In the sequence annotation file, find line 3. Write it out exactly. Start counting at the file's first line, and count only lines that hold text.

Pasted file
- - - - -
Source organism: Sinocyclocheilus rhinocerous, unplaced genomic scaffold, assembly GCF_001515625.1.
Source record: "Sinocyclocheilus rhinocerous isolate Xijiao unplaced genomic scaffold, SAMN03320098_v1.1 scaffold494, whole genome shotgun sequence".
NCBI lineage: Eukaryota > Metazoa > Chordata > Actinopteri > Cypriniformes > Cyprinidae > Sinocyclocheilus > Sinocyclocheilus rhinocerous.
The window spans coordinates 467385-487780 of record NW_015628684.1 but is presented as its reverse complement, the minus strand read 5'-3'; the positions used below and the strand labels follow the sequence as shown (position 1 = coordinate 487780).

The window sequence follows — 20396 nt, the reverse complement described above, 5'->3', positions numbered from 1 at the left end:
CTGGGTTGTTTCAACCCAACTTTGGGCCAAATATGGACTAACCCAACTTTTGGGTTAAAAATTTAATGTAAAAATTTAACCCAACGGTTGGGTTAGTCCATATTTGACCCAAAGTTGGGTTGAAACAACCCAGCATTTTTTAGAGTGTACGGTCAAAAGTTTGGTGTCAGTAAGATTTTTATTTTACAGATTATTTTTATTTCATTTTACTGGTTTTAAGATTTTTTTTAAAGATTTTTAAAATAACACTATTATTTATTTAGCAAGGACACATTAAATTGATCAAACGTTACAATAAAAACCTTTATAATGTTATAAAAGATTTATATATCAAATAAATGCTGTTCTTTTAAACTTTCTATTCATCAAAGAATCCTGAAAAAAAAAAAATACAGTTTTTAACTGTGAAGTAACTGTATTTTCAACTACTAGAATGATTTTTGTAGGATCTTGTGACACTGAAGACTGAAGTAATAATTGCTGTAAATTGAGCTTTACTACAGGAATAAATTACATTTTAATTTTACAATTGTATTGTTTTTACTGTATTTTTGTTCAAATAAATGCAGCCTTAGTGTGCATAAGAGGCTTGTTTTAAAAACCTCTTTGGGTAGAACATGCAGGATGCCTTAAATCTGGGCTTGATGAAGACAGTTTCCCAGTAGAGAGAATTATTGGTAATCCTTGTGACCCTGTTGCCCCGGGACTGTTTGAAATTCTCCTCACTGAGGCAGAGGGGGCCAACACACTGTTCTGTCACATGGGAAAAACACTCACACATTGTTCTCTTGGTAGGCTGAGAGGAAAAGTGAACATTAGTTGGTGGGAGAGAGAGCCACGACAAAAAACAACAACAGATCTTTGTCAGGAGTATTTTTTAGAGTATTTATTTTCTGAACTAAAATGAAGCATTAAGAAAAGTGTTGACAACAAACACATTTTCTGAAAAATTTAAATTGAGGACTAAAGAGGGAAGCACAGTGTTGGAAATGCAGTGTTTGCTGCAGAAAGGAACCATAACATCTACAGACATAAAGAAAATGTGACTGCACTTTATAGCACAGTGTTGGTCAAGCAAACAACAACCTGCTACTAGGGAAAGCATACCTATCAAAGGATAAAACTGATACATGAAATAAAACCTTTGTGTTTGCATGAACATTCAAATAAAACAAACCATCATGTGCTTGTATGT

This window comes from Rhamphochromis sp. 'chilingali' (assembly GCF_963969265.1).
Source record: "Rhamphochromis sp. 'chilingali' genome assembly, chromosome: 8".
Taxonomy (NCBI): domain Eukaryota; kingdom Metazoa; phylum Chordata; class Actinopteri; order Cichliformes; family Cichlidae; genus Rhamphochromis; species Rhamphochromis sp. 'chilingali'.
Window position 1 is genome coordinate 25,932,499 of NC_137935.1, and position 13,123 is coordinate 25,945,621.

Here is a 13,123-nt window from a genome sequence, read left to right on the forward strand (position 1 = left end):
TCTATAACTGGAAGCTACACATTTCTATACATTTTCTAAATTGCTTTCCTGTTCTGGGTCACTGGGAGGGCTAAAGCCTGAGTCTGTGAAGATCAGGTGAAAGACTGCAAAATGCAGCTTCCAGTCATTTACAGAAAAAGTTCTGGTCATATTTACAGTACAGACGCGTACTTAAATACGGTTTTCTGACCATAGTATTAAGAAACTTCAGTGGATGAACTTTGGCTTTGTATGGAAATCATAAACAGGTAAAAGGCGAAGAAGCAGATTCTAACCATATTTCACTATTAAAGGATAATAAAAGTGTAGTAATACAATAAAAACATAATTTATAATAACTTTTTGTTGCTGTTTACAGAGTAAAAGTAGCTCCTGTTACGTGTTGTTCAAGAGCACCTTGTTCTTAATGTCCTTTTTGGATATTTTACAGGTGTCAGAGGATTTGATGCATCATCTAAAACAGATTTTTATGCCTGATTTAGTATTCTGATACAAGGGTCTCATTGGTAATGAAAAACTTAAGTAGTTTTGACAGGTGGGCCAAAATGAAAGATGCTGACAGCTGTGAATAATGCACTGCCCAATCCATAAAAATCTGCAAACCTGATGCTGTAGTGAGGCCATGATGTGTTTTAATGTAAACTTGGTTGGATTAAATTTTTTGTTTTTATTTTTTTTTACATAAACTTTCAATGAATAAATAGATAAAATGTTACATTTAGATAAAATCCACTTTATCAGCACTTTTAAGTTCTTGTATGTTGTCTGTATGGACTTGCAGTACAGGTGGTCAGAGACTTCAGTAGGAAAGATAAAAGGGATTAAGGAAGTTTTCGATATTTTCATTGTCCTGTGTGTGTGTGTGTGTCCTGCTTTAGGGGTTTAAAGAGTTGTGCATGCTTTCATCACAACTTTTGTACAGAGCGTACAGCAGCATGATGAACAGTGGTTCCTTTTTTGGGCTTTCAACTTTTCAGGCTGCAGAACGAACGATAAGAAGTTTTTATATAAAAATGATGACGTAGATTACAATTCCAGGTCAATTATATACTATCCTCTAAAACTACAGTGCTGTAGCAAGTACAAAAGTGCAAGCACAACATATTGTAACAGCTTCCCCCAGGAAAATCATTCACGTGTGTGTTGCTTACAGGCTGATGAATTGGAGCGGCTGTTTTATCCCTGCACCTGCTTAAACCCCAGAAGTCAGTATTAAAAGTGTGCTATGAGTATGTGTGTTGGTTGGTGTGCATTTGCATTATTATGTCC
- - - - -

NCBI lineage: Eukaryota > Metazoa > Chordata > Actinopteri > Cypriniformes > Cyprinidae > Sinocyclocheilus > Sinocyclocheilus rhinocerous.